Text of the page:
My new Globe and Mail column is out:
Less than a month after taking office, the Obama administration unveiled its massive stimulus package aimed at recharging the lagging American economy – a staggering three-quarters of a trillion dollars. As the Harper administration rushes to dole out a $40-billion stimulus of its own, it’s high time to ask a simple question: Are we stimulating the right things?
Confusion was nowhere more evident than in the debate on the U.S. Senate floor, where a relatively small amount marked for the National Endowment for the Arts was derided as nothing but pork-barrel spending and waste. The stimulus, such thinking goes, ought to focus on infrastructure only.
As Jack Kingston, a Georgia Republican, put it: “We have real people out of work right now and putting $50-million in the NEA and pretending that’s going to save jobs as opposed to putting $50-million in a road project is disingenuous.”
However, the facts are that the locus of economic growth has shifted dramatically and a stimulus that focuses on traditional infrastructure cannot succeed. What drives the economy today is not the old mix of highways and single-family homes but new, idea-driven industries. They range from software, communication devices and biotechnologies to culture and entertainment – and importantly the convergence of the two.
The familiar kind of stimulus – the “shovel-ready” kind that built highways and roads, and worked so well during the Great Depression and its aftermath – worked precisely because it didn’t stimulate that period’s aging agriculture economy. Instead, it accelerated the transition to a new economy based on housing, autos and all the products of the industrial assembly line, from refrigerators and washing machines to air conditioners and television sets.
The Keynes-derived notion of pouring money into public works built the roads and infrastructure that spurred postwar demand and primed North America for postwar global economic dominance, because the consumption embedded in our suburban way of life stimulated just the right kind of industrial production.
But eventually the system got out of whack. The housing and credit bubbles of the past decade ultimately biased and distorted our economy, channelling money and investment toward older industries, real estate and construction and away from more productive, innovative and creative ones.
For a stimulus to work today it has to stimulate the emerging creative economy, the engines of regional economic growth and higher incomes across Canada and the U.S.
Companies and workers in these fields also have “spillover effects.” Computer scientists and designers – unlike, say, lawyers and doctors – foster productivity in others, beyond the services they provide themselves. Creative industries also benefit from considerable synergy as arts and design combine with technology, from iPods to video games.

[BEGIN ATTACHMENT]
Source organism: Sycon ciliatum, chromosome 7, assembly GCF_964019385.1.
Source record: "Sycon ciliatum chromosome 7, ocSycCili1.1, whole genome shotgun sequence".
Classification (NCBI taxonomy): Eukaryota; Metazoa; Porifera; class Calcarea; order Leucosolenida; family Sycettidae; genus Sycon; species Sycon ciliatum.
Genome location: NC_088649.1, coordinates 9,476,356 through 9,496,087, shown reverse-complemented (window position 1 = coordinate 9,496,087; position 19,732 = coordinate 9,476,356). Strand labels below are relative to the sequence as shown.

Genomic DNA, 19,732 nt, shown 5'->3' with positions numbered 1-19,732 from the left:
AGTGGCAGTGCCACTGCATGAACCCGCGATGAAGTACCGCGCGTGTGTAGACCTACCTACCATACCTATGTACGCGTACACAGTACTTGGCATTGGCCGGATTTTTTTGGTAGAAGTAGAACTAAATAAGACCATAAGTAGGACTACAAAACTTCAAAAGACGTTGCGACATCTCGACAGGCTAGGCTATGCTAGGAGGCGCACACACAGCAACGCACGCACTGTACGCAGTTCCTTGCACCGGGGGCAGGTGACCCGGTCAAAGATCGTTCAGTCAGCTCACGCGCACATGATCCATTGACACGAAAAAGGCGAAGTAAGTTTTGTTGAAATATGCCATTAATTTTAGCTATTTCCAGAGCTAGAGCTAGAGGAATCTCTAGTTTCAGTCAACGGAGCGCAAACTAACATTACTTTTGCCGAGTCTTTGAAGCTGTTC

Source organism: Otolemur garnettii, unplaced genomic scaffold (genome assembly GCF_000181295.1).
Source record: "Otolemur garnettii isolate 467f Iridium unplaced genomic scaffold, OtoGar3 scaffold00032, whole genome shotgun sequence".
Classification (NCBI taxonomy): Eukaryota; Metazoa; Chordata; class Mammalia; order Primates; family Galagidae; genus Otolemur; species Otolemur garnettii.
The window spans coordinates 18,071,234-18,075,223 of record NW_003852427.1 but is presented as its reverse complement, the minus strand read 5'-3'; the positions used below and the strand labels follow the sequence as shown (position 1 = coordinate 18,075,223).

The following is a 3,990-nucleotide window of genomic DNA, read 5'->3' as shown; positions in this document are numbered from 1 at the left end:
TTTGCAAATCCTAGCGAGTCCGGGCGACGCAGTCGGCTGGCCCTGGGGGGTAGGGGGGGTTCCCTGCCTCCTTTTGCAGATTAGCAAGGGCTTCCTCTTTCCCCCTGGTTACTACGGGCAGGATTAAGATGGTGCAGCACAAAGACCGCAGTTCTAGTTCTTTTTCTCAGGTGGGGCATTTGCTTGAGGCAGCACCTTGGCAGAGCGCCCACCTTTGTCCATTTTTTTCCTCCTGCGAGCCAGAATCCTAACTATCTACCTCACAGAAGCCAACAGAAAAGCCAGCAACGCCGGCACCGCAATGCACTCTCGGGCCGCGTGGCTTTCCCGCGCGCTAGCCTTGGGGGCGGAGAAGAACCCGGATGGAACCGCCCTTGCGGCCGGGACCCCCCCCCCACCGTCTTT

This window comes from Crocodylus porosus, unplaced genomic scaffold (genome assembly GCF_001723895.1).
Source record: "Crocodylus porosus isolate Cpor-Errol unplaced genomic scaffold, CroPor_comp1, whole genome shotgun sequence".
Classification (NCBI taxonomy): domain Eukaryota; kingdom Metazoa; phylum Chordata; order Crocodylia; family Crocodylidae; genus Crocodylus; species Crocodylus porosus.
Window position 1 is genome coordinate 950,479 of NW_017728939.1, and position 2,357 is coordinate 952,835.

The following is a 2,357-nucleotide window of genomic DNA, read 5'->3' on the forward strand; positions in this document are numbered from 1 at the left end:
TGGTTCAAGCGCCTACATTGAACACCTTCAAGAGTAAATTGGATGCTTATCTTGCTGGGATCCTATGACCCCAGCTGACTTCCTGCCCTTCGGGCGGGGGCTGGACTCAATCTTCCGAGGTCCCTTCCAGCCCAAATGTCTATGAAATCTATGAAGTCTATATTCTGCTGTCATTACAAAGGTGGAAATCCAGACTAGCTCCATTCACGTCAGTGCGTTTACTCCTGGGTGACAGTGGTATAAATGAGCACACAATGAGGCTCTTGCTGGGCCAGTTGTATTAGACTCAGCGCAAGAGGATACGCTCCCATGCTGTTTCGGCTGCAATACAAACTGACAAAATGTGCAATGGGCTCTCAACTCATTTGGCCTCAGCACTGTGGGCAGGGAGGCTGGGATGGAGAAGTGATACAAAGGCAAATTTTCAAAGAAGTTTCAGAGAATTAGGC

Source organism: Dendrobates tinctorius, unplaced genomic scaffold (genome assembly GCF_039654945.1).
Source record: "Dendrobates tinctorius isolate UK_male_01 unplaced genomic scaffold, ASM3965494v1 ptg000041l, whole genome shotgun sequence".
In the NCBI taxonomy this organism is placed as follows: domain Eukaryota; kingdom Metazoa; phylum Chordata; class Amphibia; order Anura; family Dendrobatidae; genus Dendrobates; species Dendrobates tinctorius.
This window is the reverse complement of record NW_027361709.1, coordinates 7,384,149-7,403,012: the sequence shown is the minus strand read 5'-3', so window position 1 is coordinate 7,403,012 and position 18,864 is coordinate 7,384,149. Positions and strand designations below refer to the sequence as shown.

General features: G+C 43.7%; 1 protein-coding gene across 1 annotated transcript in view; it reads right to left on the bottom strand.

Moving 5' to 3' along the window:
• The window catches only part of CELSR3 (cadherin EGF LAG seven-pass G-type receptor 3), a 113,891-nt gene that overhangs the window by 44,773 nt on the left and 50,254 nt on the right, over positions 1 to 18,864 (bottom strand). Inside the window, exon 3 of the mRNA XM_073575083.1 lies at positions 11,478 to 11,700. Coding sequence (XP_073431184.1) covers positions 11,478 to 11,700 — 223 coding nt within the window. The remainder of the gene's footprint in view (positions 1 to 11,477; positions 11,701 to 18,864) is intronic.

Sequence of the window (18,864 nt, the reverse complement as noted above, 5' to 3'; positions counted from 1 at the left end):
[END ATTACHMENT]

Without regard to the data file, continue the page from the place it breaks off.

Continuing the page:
But it’s not enough merely to produce more scientists, engineers and artists or even high-tech entrepreneurs and entertainment moguls. We must also build an infrastructure and an economy that can sustain a demand for their creative efforts. In his book The Venturesome Economy, Columbia University business professor Amar Bhide shows how sophisticated, risk-taking consumers who demand new things and buy new products are the key to technological innovation in places such as Austin, Tex., and Silicon Valley.
It’s unlikely that the BlackBerry would have succeeded if it had come from Eastern Europe, for example, because consumers there would not have appreciated its security, convenience and systems integration the way that the Western world did.
The creative economy already includes roughly 30 per cent of Canada’s work force and about a third in the U.S. It accounts for more than half of all wages and salaries paid in each country. So, if the stimulus were allocated proportionately, between $250-billion and $375-billion should have gone to the U.S. creative economy; in Canada, the figure would be $12-billion to $20-billion.
Stimulus funds could be used to strengthen Canada’s science and technology infrastructure and its music, film and art scenes; it would provide entrepreneurial assistance and garage-like incubation spaces for innovators the Bloomberg administration is doing in New York City.
It would make far greater sense to invest precious infrastructure dollars in high-speed rail and broadband Internet lines to connect our communities than in roads and highways.
We will begin to move toward a durable recovery only when we stop unnecessarily propping up the old economy. Indeed, we have to make housing and transportation cheaper, as we did with agriculture during the New Deal, in order to free up the demand that will provide enduring stimulus for the creative-economy businesses and jobs of the future.
Fortunately, in the U.S., the $50-million for the NEA was reinstated at the very last minute. But it still aimed a huge amount of its stimulus at the old economy. Canada has the chance to do much better.